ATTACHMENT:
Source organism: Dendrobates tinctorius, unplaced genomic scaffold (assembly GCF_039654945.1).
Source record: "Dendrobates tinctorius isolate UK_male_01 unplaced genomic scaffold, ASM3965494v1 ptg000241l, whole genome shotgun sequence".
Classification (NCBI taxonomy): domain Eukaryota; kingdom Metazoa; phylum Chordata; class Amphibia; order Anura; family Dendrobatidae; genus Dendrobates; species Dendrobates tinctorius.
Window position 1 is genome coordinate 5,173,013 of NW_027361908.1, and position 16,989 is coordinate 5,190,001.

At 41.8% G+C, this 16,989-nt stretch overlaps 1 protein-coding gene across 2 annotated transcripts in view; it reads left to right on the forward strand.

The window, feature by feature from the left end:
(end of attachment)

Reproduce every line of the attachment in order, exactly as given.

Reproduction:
Source organism: Dendrobates tinctorius, unplaced genomic scaffold (assembly GCF_039654945.1).
Source record: "Dendrobates tinctorius isolate UK_male_01 unplaced genomic scaffold, ASM3965494v1 ptg000241l, whole genome shotgun sequence".
Classification (NCBI taxonomy): domain Eukaryota; kingdom Metazoa; phylum Chordata; class Amphibia; order Anura; family Dendrobatidae; genus Dendrobates; species Dendrobates tinctorius.
Window position 1 is genome coordinate 5,173,013 of NW_027361908.1, and position 16,989 is coordinate 5,190,001.

At 41.8% G+C, this 16,989-nt stretch overlaps 1 protein-coding gene across 2 annotated transcripts in view; it reads left to right on the forward strand.

The window, feature by feature from the left end: